How to Submit to Upstart Crow
- Submit a QUERY and TWENTY PAGES of your manuscript to one of the agents listed below.
- Please put your query and sample in the body of the email. We will not open emailed attachments.
- Author/illustrators: NB—Please include a link to your online portfolio and/or to your downloadable dummy. (Thank you!)
If your submission is received by our system, an automated response will be emailed to you.
Upstart Crow runs a nearly paper-free office (or that’s what we aim for, anyway), and trust that we are serious when we tell you: we do not accept hard copy submissions via the US mail. We consider only electronic submissions. Mailed submissions will be thrown unread into the recycle bin.
Agents currently accepting submissions
A bit about Kayla's tastes
Kayla is seeking everything from heartfelt or humorous picture books (she has a soft spot for animal protagonists) to dynamic, unpredictable YA (she loves a good murder mystery or a clever rom-com). Kayla’s taste lies squarely in that sweet spot between commercial and literary, and she is looking for captivating voices and rich worldbuilding—whether it’s a seaside town in Maine or a fantastical other world. Kayla welcomes dark humor, suspense, magical realism, awkwardly adorable romance, and everything in-between. She is not seeking sci-fi or horror. Kayla is also open to representing illustrators. Some of her favorite illustrators include Mike Boldt, Amber Ren, Vashti Harrison, and Eliza Wheeler.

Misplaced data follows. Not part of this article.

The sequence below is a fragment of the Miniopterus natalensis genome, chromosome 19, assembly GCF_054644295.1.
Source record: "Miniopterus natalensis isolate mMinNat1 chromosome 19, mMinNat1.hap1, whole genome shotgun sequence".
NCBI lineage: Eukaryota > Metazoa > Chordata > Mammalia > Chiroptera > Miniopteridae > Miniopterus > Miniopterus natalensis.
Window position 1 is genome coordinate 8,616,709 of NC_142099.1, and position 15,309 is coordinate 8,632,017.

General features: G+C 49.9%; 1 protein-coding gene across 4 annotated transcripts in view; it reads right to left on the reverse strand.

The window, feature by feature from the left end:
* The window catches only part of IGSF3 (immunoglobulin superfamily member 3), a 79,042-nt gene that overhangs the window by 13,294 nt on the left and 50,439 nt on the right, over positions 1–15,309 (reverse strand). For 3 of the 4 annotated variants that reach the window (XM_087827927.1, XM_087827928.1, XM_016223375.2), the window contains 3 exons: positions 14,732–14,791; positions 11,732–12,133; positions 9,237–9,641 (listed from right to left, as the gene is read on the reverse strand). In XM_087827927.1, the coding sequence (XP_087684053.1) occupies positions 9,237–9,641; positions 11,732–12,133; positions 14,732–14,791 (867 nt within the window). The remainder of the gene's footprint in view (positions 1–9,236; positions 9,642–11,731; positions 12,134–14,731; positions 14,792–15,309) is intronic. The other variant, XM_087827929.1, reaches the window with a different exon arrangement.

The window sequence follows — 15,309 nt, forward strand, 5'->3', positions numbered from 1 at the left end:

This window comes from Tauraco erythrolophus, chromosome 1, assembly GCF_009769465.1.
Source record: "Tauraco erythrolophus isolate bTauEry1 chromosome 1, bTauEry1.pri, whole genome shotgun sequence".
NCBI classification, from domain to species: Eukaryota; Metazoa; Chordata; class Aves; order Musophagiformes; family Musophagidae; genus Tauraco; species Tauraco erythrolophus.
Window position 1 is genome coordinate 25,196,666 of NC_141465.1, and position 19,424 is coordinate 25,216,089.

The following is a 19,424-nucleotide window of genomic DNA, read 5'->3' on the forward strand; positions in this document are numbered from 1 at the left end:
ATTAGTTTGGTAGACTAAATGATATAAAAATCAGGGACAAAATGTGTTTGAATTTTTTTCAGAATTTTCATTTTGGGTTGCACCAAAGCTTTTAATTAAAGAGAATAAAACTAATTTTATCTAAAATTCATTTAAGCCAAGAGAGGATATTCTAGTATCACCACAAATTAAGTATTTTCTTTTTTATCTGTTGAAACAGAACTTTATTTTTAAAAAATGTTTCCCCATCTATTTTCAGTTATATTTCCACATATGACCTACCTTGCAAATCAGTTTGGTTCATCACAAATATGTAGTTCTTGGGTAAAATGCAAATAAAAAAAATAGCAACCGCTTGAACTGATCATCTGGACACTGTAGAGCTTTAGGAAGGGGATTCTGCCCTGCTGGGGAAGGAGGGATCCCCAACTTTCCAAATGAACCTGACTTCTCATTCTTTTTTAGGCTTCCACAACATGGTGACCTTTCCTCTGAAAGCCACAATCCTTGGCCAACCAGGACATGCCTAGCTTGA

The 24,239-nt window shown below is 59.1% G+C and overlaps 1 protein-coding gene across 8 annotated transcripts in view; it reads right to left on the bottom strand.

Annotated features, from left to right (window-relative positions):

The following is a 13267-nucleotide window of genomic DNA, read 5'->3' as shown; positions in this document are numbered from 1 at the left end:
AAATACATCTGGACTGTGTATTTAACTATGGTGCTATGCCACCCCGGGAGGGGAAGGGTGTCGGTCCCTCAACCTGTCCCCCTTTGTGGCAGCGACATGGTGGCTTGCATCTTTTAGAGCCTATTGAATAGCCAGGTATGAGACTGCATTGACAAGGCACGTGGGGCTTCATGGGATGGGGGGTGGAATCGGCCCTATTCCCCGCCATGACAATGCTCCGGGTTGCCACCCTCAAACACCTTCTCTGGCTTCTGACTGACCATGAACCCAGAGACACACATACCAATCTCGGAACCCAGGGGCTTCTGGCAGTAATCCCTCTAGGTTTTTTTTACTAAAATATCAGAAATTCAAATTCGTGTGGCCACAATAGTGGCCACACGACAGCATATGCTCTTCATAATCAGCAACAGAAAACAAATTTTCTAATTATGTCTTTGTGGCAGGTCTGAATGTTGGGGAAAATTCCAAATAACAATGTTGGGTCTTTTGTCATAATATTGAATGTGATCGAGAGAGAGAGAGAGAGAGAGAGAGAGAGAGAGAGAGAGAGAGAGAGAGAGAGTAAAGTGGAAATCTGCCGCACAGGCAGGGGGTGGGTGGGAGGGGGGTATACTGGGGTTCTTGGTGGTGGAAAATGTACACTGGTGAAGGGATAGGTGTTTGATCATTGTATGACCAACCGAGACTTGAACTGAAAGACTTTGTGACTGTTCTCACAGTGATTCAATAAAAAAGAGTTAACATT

Some favorite titles that provide a sense of her tastes:
Picture book: Penguin and Pinecone by Salina Yoon; Creepy Carrots by Aaron Reynolds and Peter Brown; I Don’t Want to be a Frog by Dev Petty; Bad Dog by Mike Boldt
Middle grade: Merci Suarez Changes Gears by Meg Medina; The Year the Swallows Came Early by Katherine Fitzmaurice; Amal Unbound by Aisha Saeed; The Book Thief by Markus Zusak
Young adult: Dumplin by Julie Murphy; The Cost of All Things by Maggie Lehrman; To All the Boys I’ve Loved Before by Jenny Han; The Girl in the Blue Coat by Monica Hesse
[Some browsers will not launch the email client; in that case, know that the submission address for Kayla is kayla.submission care of gmail. Thx.]